How Does LOFT Affect Your Game?
With the changes in course design and equipment, the types of clubs being used by players of all standards is changing. Many amateur players still have 3 irons and sometimes 2 irons in their bag, however we are seeing more and more that even Tour players are dropping these clubs from their bag in favour of lofted woods or hybrid clubs. Most notably in the recent US Open Championship was YE Yang playing 6 woods/hybrids in his bag.
Many amateur players baulk at the idea of carrying that many hybrids but if a major winner is doing so then perhaps it is time to take note of why. Over the last 20 years or so the lofts of irons have been changing.
A 3 iron now measures 20 or 21 degrees loft, however go back 20 years and they were nearer 24 degrees which is where a current 4 iron (or in some cases 5 iron)measures. Add to the fact that changes to the construction of the ball have reduced spin on the longer shots, making them harder to keep at the top of the flight.
Suddenly, the club you think is a 4 iron and has a ball flight nearer to where an old 2 iron used to be. Is it any wonder that they are hard to hit!
As a result, only the stronger hitters or higher ball flight players are getting a consistent flight from the long irons. For the majority of golfers, playing a more forgiving & higher launching club that produces a longer carry and softer landing shot would make this part of the bag much more user-friendly and consistent.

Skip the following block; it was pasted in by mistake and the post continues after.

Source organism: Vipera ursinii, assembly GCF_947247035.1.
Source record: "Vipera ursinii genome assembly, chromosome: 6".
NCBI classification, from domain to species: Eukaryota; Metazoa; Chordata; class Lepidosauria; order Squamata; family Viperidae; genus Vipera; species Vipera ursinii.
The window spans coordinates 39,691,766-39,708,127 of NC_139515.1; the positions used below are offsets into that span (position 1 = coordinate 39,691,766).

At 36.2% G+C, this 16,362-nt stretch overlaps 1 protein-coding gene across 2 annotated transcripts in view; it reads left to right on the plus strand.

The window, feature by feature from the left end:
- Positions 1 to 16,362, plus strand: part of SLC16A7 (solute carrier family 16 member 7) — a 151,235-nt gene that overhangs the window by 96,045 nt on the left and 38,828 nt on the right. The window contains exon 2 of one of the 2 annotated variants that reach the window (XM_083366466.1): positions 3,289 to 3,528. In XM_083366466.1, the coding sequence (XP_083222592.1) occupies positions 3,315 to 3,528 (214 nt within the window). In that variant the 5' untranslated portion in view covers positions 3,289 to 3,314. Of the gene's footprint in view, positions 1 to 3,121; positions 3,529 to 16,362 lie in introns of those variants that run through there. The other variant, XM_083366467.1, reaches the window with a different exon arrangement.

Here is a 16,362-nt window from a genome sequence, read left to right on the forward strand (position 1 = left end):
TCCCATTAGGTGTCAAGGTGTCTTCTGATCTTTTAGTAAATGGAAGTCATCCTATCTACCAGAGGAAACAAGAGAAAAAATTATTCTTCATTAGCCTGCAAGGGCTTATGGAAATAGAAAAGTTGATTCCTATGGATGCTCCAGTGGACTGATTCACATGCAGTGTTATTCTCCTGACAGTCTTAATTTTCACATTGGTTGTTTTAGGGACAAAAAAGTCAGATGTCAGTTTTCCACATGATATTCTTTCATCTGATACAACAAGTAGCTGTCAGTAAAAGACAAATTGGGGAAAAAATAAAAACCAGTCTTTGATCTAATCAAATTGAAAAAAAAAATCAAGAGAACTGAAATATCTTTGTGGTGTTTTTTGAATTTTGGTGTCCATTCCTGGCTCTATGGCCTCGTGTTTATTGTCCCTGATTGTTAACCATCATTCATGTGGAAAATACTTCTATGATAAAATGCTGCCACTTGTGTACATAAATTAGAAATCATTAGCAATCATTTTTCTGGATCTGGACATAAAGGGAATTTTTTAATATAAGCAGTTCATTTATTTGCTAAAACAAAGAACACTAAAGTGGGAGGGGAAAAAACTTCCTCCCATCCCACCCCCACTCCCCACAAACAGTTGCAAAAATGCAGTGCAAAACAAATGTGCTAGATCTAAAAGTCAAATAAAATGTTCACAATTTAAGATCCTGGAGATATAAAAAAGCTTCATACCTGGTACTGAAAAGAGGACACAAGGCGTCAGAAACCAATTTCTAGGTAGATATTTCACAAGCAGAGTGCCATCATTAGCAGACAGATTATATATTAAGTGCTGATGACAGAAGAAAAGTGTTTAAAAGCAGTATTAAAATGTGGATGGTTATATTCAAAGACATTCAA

As Colin Montgomerie said in commentary at the US Open, “There used to be an unofficial 3 head-cover rule on Tour, but with the improved playability of the hybrid clubs that has changed dramatically. All the players are interested in now is whether their clubs do the job for them and for the courses they are playing, rather than what they look like to their peers.”
Due to the changes in recent years to the balls spin and flight characteristics off the driver, manufacturers have not always been supplying clubs with the actual stated loft. More often they are much higher in loft to ensure the ball flight is what is expected from that particular lofted club.
For example, the Titleist 910D2 9.5 degree head measures the same true loft as the 910D3 10.5 degree head. These variables in loft help to achieve the different launch profiles that we see from the heads, augmenting the shot patterns that the head shapes promote in themselves.
This does make it incredibly hard to know exactly what you are getting from the clubs and why certain heads suit particular players, as well as why a seemingly matching head from one brand to another produces a completely different shot profile.
Receiving the right advice on why one head performs better than another is crucial in achieving the correct balance in performance all the way through the bag from driver to wedge. This will also avoid having two clubs in the bag replicating each other’s performance.
Every single club that comes through the PG Studio and Workshop is checked for the appropriate specced loft, and we regularly carry out Loft & Lie sessions with clients to check everything is in line with their clubs once built. To register for one of our FREE Loft & Lie Health Checks then just click here!